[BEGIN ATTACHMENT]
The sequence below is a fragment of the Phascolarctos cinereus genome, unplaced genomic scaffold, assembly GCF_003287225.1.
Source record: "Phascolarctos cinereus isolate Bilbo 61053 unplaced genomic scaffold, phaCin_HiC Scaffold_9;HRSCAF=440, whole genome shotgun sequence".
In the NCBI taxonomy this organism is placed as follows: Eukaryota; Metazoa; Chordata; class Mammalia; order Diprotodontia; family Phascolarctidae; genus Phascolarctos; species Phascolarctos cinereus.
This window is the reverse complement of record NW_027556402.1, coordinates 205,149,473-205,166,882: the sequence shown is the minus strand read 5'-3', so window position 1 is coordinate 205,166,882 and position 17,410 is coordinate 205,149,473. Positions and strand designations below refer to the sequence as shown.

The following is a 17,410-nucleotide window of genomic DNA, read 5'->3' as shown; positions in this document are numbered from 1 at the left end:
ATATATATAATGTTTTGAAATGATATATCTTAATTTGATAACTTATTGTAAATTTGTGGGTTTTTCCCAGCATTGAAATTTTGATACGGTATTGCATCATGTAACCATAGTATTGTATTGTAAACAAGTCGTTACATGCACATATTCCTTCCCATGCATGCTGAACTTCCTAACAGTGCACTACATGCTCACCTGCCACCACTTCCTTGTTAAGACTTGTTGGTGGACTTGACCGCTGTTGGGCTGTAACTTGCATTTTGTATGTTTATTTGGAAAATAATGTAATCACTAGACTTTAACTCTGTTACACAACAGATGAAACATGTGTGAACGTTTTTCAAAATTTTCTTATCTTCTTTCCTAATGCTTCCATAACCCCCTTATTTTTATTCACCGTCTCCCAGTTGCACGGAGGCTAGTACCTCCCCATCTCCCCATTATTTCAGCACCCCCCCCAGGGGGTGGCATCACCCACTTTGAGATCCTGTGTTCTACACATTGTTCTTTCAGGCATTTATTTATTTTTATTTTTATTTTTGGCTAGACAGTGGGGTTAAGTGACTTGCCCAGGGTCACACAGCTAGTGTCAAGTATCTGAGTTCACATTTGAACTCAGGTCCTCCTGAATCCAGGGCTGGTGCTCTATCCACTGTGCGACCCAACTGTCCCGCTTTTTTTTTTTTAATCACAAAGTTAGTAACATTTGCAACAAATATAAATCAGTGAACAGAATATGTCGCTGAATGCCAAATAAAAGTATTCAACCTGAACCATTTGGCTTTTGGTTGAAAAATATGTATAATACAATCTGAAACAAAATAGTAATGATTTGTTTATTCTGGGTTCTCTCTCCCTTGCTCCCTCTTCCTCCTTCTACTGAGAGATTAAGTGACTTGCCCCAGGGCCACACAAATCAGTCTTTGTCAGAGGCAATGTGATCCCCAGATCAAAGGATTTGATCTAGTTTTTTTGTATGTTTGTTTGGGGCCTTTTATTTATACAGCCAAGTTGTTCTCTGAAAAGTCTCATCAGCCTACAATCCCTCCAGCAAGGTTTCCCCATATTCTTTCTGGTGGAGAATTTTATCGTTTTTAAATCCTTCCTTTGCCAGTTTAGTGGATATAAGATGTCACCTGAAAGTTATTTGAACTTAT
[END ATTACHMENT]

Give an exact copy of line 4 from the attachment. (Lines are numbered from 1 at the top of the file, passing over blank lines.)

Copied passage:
This window is the reverse complement of record NW_027556402.1, coordinates 205,149,473-205,166,882: the sequence shown is the minus strand read 5'-3', so window position 1 is coordinate 205,166,882 and position 17,410 is coordinate 205,149,473. Positions and strand designations below refer to the sequence as shown.